Book Review: Thomas Jefferson The Art of Power by Jon Meacham

13533740Title: Thomas Jefferson: The Art of Power

Author: Jon Meacham

Genre: History, Politics, Biography, Memoir, American History

Publisher: Random House

Published: November 13, 2012

Page Amount: 759 pages

Blurb From Goodreads: In this magnificent biography, the Pulitzer Prize–winning author of American Lion and Franklin and Winston brings vividly to life an extraordinary man and his remarkable times. Thomas Jefferson: The Art of Power gives us Jefferson the politician and president, a great and complex human being forever engaged in the wars of his era. Philosophers think; politicians maneuver. Jefferson’s genius was that he was both and could do both, often simultaneously. Such is the art of power.

Why Read: As many of you know, my mind has been on US presidents of old lately. With my country leaning more and more towards plutocracy and a frightening reality of mob rule, I find it helpful to remember our presidents from the early years and think about what made America different, and how have we changed since then? Thomas Jefferson is a polarizing character, and after reading the Hamilton biography – I can’t help but think I’m a little bias. But reading this helped me acquire a better understanding of what it might have been like to be Thomas Jefferson.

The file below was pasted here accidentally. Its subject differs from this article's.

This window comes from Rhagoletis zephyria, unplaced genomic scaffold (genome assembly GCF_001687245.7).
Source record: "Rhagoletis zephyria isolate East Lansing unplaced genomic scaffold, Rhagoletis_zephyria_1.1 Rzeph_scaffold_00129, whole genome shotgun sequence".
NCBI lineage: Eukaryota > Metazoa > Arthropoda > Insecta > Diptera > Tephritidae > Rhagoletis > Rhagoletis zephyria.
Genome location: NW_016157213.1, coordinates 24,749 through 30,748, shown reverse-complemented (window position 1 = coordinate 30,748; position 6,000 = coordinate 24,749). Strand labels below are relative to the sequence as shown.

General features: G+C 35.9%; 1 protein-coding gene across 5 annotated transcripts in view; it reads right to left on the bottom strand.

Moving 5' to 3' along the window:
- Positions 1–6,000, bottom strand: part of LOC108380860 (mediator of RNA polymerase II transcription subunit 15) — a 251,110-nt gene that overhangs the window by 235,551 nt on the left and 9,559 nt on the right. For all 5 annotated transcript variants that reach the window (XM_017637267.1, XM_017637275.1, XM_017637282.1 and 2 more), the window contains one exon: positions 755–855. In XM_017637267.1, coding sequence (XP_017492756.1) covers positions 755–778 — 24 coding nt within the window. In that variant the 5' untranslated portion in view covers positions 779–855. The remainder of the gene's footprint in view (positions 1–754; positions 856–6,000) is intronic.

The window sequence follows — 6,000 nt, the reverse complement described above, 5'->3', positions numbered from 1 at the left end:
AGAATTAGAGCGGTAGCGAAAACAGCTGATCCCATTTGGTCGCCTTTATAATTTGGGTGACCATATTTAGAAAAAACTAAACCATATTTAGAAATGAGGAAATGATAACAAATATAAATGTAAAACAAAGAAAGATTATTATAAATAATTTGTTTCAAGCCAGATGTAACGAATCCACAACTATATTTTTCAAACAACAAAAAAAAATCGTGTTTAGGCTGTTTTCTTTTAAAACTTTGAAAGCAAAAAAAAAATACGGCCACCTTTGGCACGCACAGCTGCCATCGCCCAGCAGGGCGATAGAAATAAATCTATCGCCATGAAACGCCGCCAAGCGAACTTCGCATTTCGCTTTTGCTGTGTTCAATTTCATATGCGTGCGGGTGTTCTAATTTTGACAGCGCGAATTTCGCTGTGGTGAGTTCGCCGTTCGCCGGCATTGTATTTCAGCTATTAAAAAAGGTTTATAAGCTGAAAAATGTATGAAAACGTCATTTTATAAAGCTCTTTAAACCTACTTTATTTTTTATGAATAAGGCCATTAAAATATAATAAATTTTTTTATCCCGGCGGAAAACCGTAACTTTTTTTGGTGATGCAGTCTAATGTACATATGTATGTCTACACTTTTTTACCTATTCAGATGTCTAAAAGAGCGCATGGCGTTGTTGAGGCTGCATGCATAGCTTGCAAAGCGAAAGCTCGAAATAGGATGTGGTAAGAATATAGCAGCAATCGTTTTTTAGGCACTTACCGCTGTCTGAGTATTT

Review: Where do I begin? Jefferson. He was born in a Virginian family, and somehow against all odds – he became the president of a young nation, which had not existed when he was born. He was a loner, a man of silent fortitude, plagued by migraines (at least we think), and seized by the notion that what we do – we must do for the betterment of our country in the future. That was Jefferson. Meacham works with what we have, which is quite a lot. Jefferson was prolific writer, and I found myself fascinated as Meacham walked me through each and every moment in Jefferson’s life that led him to his ultimate destiny as our president.

It’s tempting to start at the what-if’s and muse at the if-only’s but Meacham doesn’t stop and consider those small asides. In that sense, the book is concise in writing. There’s always a straight pathway for the reader to take, and without pause, you can walk right through Jefferson’s life. He was the governor of Virginia, and then the first Secretary of State. His wife died and he never remarried, because he promised her that their children would not suffer a horrific stepmother. His time in France was tantamount to life-changing. He made an enemy of Alexander Hamilton, and a life-long (except for their long fight) friendship with John Adams. Seriously, they died separately on July 4 in 1826. What.

The book is beautifully composed and even though the information could have more depth, more research — there will never be a book that can chronicle one man’s life purely. There are always uncertainties and often there are conflicting viewpoints. Meacham does what he can to reduce the questions, and as a reader, it’s comforting to follow along and be lead throughout Jefferson’s life. I learned so much reading this biography, and it really helped me to understand why he made some of the choices as president that he did. Why he was pro-French revolution and anti-National Bank. The book was a seriously fantastic read and I would do anything to read it against without having read it before. I recommend it to everyone and anything with a pulse, because it’s Jefferson.

Rating: 5/5 Stars

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